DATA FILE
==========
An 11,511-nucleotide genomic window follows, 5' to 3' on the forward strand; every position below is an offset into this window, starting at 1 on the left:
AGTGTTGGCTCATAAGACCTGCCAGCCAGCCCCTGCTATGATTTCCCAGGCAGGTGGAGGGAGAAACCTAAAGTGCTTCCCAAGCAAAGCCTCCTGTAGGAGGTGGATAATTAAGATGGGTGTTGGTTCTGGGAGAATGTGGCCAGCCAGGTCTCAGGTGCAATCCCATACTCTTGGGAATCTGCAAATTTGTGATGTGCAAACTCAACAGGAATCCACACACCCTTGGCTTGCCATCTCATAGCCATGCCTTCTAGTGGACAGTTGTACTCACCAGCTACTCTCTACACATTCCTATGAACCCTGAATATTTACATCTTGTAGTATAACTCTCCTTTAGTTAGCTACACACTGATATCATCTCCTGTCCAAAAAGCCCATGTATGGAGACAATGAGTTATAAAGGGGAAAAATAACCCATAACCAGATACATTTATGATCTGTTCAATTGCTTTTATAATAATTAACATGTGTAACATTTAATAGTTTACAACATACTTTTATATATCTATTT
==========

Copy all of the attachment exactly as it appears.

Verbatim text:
An 11,511-nucleotide genomic window follows, 5' to 3' on the forward strand; every position below is an offset into this window, starting at 1 on the left:
AGTGTTGGCTCATAAGACCTGCCAGCCAGCCCCTGCTATGATTTCCCAGGCAGGTGGAGGGAGAAACCTAAAGTGCTTCCCAAGCAAAGCCTCCTGTAGGAGGTGGATAATTAAGATGGGTGTTGGTTCTGGGAGAATGTGGCCAGCCAGGTCTCAGGTGCAATCCCATACTCTTGGGAATCTGCAAATTTGTGATGTGCAAACTCAACAGGAATCCACACACCCTTGGCTTGCCATCTCATAGCCATGCCTTCTAGTGGACAGTTGTACTCACCAGCTACTCTCTACACATTCCTATGAACCCTGAATATTTACATCTTGTAGTATAACTCTCCTTTAGTTAGCTACACACTGATATCATCTCCTGTCCAAAAAGCCCATGTATGGAGACAATGAGTTATAAAGGGGAAAAATAACCCATAACCAGATACATTTATGATCTGTTCAATTGCTTTTATAATAATTAACATGTGTAACATTTAATAGTTTACAACATACTTTTATATATCTATTT